The European Union’s 28 member states are governed by a set of fixed laws and regulations but each of the tiny nations has its own unique culture, system of governance, policing, weather and habitats. At one level, many of them look similar but given their volatile histories, they still carry the scars of the wars, the colonisation and now the very noticeable signs of recession. Travelling through some of these beautiful and historic places, a few observations that got registered early into the trip.
Seamless travel seems to be the buzzword. Many airports do not have check-in staff; you are supposed to just check yourself in. It is all automated. Most hotels too are manned by just 1 or 2 persons who perform multiple functions like receptionist, bell boy, porter, cashier, and room service waiter.
Smaller hotels can get locked by 11 pm and front office staff is relieved of night duty (cost cutting). You are told to let yourself in with your key.
Charges on weekends can be double that of week days. So if you book yourself for say Friday and Saturday you could end up paying 150 euro for Friday and upto 350 euro for Saturday
Water is not served anywhere and you have to buy it as you go along. While restaurants will charge 3-5 euro a bottle, stores like Carrefour will sell it for less than 1 euro
The plastic generated in Europe makes you wonder if they are indeed eco friendly. While garbage collection is very meticulous with residents in Netherlands being fined upto 120 euro for throwing the wrong thing in the wrong bin (they also have separate bins on the road side for dog poops!), they still use and rely on hundreds of different kinds of plastic bags.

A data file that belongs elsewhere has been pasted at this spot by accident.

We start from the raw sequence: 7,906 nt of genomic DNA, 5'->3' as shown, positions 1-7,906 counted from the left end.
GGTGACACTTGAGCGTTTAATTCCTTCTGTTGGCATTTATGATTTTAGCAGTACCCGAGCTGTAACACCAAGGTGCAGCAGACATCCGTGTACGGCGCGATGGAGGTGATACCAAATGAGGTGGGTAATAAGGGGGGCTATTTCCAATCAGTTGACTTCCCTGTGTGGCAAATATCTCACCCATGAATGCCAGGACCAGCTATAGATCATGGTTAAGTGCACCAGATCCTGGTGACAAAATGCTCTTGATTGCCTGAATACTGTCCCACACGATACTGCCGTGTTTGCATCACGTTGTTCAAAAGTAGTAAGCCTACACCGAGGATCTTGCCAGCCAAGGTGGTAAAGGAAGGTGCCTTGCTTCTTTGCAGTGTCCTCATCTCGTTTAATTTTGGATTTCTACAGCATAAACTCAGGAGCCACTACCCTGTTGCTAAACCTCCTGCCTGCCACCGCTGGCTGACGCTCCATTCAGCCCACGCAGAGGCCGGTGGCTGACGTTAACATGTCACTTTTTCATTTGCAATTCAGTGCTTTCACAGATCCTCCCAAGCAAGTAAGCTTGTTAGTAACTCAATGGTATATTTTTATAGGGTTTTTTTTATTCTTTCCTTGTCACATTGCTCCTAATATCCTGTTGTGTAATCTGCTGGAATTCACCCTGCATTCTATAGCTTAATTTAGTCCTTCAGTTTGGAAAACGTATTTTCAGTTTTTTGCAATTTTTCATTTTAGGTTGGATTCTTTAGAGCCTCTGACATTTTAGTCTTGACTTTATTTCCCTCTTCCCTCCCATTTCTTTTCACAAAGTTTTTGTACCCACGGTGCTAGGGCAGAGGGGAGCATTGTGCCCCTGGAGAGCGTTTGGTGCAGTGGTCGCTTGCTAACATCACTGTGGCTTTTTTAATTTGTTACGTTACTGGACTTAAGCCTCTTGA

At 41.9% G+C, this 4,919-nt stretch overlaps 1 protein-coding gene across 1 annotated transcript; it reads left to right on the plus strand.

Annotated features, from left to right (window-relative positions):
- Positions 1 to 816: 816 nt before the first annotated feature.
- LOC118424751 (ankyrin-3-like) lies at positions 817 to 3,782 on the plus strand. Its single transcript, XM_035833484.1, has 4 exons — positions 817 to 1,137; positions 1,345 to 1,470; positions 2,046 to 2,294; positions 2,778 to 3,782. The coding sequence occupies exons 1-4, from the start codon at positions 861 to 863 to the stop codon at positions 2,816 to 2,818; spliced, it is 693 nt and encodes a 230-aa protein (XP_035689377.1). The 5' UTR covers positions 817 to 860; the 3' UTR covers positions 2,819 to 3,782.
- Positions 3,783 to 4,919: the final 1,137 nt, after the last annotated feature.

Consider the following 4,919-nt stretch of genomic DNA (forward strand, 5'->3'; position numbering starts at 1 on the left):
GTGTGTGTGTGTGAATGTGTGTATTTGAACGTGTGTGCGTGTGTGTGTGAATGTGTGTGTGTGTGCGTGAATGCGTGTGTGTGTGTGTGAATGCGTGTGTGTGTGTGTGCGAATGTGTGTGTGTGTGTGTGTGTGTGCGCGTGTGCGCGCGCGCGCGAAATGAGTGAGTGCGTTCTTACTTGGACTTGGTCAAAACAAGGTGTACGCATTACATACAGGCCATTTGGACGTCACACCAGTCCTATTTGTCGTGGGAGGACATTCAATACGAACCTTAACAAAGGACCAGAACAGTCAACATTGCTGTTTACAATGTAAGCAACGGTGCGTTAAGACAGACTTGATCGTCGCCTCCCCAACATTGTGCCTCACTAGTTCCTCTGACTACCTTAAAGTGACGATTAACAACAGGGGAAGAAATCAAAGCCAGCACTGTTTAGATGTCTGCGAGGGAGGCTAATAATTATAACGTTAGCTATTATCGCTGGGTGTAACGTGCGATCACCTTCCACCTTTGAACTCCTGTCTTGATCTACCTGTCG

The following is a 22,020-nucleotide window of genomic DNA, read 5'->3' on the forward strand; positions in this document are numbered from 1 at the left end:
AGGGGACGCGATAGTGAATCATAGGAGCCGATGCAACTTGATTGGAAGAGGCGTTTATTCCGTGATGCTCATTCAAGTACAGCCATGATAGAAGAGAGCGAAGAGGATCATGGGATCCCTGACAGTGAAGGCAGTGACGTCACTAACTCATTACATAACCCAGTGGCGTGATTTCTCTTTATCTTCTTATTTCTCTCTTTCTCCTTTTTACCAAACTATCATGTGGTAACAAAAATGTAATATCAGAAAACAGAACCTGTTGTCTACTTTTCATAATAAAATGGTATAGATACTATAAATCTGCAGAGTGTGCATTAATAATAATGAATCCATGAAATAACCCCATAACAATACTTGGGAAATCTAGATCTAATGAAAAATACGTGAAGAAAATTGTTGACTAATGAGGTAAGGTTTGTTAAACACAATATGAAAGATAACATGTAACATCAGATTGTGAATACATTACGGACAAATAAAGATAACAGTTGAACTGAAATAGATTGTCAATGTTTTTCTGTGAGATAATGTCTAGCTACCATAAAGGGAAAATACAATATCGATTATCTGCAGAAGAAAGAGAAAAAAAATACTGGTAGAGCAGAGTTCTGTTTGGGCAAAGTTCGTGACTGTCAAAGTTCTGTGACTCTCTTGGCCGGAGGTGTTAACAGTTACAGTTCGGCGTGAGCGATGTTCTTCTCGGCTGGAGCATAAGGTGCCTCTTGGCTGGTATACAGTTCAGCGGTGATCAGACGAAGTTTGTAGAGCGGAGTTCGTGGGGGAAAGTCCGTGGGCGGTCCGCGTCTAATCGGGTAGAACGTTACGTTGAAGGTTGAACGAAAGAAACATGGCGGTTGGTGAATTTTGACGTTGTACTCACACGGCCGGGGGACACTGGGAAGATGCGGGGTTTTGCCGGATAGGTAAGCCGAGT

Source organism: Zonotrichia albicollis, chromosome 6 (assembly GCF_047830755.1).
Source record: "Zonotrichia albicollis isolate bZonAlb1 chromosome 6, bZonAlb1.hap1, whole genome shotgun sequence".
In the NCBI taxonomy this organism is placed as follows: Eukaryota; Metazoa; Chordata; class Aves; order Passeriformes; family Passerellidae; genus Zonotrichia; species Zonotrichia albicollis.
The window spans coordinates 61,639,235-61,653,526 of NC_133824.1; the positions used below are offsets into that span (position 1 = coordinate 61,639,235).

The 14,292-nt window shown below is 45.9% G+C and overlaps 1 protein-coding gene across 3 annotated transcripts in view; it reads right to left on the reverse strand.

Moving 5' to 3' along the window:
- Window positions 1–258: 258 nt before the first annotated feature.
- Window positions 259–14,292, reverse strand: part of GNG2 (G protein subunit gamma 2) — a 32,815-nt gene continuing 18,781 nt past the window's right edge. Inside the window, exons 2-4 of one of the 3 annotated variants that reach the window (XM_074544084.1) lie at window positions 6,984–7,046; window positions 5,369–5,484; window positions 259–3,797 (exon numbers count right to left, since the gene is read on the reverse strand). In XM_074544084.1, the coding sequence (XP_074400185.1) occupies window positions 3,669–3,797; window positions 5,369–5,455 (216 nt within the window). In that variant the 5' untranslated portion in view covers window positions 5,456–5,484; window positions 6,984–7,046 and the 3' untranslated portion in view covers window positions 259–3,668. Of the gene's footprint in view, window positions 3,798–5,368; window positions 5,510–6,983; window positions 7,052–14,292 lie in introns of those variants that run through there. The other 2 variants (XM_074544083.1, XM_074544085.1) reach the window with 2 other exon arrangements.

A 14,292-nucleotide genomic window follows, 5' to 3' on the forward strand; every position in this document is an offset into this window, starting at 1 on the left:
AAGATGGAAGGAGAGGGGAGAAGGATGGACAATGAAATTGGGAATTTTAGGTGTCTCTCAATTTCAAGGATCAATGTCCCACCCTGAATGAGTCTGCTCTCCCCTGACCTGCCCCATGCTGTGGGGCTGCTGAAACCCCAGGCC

Low cost airlines like Ryan air offers non refundable tickets which if booked in advance can be bought for as little as 30 euro from say Netherlands to Spain. Seating is free and you are just allowed one bag of 10 kg. For all add ons, there is a hefty charge. Interestingly, in Spain, people clap when the craft touches down safely!
Snazzily dressed seniors is a common sight. Accessorising their bright coloured jackets, shoes and bags, they are seen having a good time. Being on a wheel chair or using a stick to walk does not deter them and they also are not chaperoned. Independent and alert, they manage just fine.
People, especially women are not so bothered about getting sun burnt or having great bodies. You will find women of all ages and shapes unselfconscious as they walk around on beaches, greedily lapping up the sunshine, regardless of sunburn, tan, sun spots and freckles.
Family vacations seem the norm with couples wheeling infants in prams, carrying all the accompanying paraphernalia. Everyone makes right of way for those with babies and seniors.
No one stares and those who do are mostly Indians! A rare case of a bloke with Google glares which had false lenses and a mini-video camera taking pictures of topless women on a beach in Barcelona was arrested within minutes of his devious act. Unfortunately open staring may be frowned upon but is not a criminal offence, but can be just as disconcerting.
Taru works in the development sector on communications and is gradually succumbing to wanderlust as she finds the light-footed traveller in her